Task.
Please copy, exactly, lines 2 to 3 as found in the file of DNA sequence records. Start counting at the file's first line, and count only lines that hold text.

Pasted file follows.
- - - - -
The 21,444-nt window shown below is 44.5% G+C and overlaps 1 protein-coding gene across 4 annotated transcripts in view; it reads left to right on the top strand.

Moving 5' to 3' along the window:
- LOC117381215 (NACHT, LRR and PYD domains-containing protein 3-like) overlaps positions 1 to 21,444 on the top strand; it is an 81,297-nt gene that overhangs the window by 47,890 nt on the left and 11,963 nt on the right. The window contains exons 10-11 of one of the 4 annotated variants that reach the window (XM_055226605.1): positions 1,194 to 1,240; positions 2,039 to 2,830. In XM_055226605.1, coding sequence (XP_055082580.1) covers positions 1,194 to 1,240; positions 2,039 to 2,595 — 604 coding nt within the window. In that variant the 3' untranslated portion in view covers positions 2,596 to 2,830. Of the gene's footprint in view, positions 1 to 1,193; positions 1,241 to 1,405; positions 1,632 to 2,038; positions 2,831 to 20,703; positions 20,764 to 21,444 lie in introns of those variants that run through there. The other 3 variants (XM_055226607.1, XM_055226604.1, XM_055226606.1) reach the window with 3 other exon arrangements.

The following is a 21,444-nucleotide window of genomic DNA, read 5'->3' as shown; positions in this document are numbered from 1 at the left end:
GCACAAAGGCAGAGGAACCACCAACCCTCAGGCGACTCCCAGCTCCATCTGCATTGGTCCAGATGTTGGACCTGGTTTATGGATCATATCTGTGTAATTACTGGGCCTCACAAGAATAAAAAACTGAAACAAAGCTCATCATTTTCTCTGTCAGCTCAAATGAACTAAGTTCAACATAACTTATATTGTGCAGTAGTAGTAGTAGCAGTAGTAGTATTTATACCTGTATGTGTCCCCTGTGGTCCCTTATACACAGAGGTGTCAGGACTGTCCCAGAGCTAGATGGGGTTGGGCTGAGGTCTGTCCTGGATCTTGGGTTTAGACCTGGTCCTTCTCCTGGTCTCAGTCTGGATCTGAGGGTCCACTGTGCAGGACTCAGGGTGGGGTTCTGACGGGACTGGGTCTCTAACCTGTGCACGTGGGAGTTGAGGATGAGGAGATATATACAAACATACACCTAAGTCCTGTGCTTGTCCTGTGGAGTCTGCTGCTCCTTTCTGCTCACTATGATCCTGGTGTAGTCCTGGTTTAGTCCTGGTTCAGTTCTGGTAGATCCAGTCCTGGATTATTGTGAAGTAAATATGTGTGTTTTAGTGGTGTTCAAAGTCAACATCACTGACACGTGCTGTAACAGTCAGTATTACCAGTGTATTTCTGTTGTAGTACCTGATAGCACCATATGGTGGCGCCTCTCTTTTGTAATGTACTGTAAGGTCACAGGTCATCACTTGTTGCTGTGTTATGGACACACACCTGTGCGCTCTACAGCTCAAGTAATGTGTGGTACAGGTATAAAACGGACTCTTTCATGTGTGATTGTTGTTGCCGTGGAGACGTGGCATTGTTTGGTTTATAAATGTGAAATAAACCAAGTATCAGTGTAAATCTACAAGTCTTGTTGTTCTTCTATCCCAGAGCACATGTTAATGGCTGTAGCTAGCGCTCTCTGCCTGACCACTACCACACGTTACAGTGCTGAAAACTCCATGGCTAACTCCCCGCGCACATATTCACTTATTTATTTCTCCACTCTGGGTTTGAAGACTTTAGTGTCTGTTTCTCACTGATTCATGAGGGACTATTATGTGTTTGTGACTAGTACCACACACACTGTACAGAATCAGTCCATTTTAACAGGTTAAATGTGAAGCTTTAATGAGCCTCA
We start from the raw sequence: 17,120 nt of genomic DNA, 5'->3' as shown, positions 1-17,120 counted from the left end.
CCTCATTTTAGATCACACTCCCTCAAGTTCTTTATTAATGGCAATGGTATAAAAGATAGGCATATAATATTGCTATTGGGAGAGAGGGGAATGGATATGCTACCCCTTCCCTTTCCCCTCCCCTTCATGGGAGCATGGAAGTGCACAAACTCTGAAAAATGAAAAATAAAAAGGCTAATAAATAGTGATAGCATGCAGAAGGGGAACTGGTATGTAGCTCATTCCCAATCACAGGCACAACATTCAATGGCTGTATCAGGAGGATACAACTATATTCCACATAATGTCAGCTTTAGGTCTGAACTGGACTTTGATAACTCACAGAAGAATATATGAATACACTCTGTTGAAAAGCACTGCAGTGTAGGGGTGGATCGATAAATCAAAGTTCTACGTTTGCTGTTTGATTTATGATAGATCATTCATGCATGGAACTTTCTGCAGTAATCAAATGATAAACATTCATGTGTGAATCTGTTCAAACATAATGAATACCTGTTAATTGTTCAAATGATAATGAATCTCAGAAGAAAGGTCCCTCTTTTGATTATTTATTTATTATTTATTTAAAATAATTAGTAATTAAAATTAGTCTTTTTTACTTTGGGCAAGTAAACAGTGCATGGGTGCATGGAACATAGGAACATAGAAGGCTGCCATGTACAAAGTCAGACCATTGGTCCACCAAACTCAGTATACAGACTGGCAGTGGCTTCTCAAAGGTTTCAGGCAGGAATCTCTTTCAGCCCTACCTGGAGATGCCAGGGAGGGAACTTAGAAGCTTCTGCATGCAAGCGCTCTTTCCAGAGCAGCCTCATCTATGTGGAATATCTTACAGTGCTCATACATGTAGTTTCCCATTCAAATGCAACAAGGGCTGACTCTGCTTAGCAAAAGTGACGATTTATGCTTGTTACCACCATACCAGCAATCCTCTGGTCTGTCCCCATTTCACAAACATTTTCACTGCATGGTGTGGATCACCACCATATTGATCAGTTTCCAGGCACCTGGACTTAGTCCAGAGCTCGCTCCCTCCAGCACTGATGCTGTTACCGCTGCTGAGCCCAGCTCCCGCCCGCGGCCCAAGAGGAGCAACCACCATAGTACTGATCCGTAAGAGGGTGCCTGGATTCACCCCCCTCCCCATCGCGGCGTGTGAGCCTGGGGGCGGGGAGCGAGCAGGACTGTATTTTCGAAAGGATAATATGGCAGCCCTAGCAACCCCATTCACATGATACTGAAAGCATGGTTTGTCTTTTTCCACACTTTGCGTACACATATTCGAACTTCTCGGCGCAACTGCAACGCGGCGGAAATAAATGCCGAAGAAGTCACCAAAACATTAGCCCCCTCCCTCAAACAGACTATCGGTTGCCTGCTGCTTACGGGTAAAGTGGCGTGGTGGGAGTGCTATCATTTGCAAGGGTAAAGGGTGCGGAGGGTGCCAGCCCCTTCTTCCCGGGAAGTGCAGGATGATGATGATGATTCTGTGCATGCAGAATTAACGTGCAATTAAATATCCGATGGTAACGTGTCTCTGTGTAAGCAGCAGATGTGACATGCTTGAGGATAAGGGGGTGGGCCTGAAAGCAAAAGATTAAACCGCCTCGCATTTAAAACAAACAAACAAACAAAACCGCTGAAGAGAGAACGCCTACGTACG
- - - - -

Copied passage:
Moving 5' to 3' along the window:
- LOC117381215 (NACHT, LRR and PYD domains-containing protein 3-like) overlaps positions 1 to 21,444 on the top strand; it is an 81,297-nt gene that overhangs the window by 47,890 nt on the left and 11,963 nt on the right. The window contains exons 10-11 of one of the 4 annotated variants that reach the window (XM_055226605.1): positions 1,194 to 1,240; positions 2,039 to 2,830. In XM_055226605.1, coding sequence (XP_055082580.1) covers positions 1,194 to 1,240; positions 2,039 to 2,595 — 604 coding nt within the window. In that variant the 3' untranslated portion in view covers positions 2,596 to 2,830. Of the gene's footprint in view, positions 1 to 1,193; positions 1,241 to 1,405; positions 1,632 to 2,038; positions 2,831 to 20,703; positions 20,764 to 21,444 lie in introns of those variants that run through there. The other 3 variants (XM_055226607.1, XM_055226604.1, XM_055226606.1) reach the window with 3 other exon arrangements.